If people are eating more whole grains and they are really healthy then you would think the Diabetes epidemic would subside. Yet it is just the opposite. Wheat bread in actuality has a glycemic index of 72 while sucrose or table sugar has an index of 59. You can actually eat a candy bar and have your blood sugar spike lower than it would if you ate a whole wheat sandwich.

I have a sister who is Type II Diabetic and eats whole grains on a regular basis. Her blood sugar is now out of control and she has to take insulin. She was following her doctor’s instructions on what to eat for her diabetic condition – whole grains four times a day.

Get the Book, Read the Book and Follow the Book

As I told you earlier in my article, the story of my health history. When I discussed my health issues with my doctor, he suggested a water exercise class, starting on probiotics and reading the book called, “Wheat Belly”, by William David MD. My doctor himself had recently dropped 50 pounds from following Dr. David’s advice.

He told me to read it and follow it.

Of course I went right to Amazon and purchased the book; then I placed on my shelf fully intended to read it. Three month had passed before my IBS decided to rear its ugly head in full force.

It was then that I picked up the book and began to read.

The Real Eye Opener

To my surprise I discovered I had been eating incorrectly for years. All the things that I thought were healthy were actually the reason for my weight gain and were contributing to my IBS problems. I was stunned.

As I read further, I discovered an even greater secret. Celiac disease, IBS, Diabetes and Obesity have a common connection and it’s called “wheat”. It was like reading about a whole new world.

For years I had been fighting with weight problems but the thing that hit me right between the eyes was in Chapter Six when I read that not only is wheat disruptive for those with Celiac but could also have a negative effect on those with IBS and other intestinal ailments. Thus I began my own little experiment and was shocked to discover my stomach felt so much better when I skipped the wheat. I then recalled my diet when I was active and had no intestinal complaints. Breakfast was a protein drink, lunch and dinner were most salads, stir-fry, and only an occasional rice or pasta. It had only been since my retirement that I had begun to eat wheat bread for lunch and bagels for breakfast.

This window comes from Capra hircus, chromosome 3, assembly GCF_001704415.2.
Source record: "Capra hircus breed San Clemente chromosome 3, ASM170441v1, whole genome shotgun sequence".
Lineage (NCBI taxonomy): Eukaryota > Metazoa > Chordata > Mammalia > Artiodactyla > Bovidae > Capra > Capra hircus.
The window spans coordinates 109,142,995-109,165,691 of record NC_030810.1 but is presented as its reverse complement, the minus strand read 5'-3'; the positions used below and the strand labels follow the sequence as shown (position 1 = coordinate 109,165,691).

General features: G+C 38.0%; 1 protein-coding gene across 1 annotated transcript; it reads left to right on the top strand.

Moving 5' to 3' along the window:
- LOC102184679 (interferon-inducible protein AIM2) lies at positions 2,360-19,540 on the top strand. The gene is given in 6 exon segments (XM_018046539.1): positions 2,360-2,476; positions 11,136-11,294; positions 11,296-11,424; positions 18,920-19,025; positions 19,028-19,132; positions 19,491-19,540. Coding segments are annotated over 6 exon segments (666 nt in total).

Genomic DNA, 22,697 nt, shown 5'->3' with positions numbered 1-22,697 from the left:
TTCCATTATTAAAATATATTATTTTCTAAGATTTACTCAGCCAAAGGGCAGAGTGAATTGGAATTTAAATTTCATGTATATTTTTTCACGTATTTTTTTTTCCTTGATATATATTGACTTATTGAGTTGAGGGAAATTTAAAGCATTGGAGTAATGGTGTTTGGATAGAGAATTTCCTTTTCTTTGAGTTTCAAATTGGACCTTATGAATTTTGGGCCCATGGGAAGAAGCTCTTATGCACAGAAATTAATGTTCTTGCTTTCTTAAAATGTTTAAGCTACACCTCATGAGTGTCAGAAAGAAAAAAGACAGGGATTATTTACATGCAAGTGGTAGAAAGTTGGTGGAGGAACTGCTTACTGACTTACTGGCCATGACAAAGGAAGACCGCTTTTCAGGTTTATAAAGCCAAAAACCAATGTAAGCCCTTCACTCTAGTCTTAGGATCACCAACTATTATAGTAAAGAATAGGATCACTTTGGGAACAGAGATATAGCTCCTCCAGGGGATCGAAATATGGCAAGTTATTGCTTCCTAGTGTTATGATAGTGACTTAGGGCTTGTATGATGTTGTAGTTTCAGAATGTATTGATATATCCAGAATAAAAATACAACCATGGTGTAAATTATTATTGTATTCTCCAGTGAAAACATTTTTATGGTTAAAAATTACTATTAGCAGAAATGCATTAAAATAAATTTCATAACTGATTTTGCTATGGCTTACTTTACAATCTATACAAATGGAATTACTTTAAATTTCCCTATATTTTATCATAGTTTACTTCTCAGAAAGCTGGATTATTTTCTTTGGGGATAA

As I continued to read the book I saw the correlation between Type II Diabetes, arthritis, asthma, and a whole other gamut of illnesses. The longer I read the book the more intrigued I became. I smiled when I recalled my doctor handing me the book and saying, “read it and follow it; then come back and see me in three months”. I will be seeing him in another few weeks and hopefully he will be pleased with my weight loss thus far and the improvement in my joints and stomach.

When visiting my nutritionist, she was surprised that a doctor had recommended the Wheat Belly book as most physicians advocate using healthy whole grains in their diets for better health. I guess I am one of the lucky people that have a doctor who thinks for himself and works toward bettering the health of his patients. I am truly blessed.

Do you believe we have an obesity epidemic in America

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Other Tips for a Healthy Lifestyle

There are other tips I’ve learned since reading up on the havoc caused by wheat. I’d like to pass them along to you. Take each one for what it is worth to you and hopefully you will find something in these tips that will aid you in your search for better health.

1) Stay far away from diet frozen foods. These products contain very little nutrition and are chocked full of preservatives, high fructose corn syrup, processed flours, fillers, soy protein and the worst kind of fats.

2) Forget fat free as it’s full of sugar of the worst kind. Eat fresh fruits and vegetables like our ancestors did to stay healthy.

3) Slim Fast Shakes are far from healthy. They are loaded with high fructose corn syrup.

4) Fat free rice cakes are pure refined starch with no fiber. They break down immediately to pure sugar in the body spiking insulin and promoting fat storage.

5) Protein energy bars use soy protein which is virtually unusable by your body, plus they contain that nasty high fructose corn syrup and preservatives.

6) Sugar free desserts and diet soda. Really bad stuff. They actually raise the insulin level in your body and cause you to get hungry and thus store fat. It’s like a vicious circle.

7) Chips and crackers are loaded with hydrogenated oils so check labels carefully. This is true of sugary cereals advertised as healthy but loaded with refined sugar, grains, soybean flour and wheat.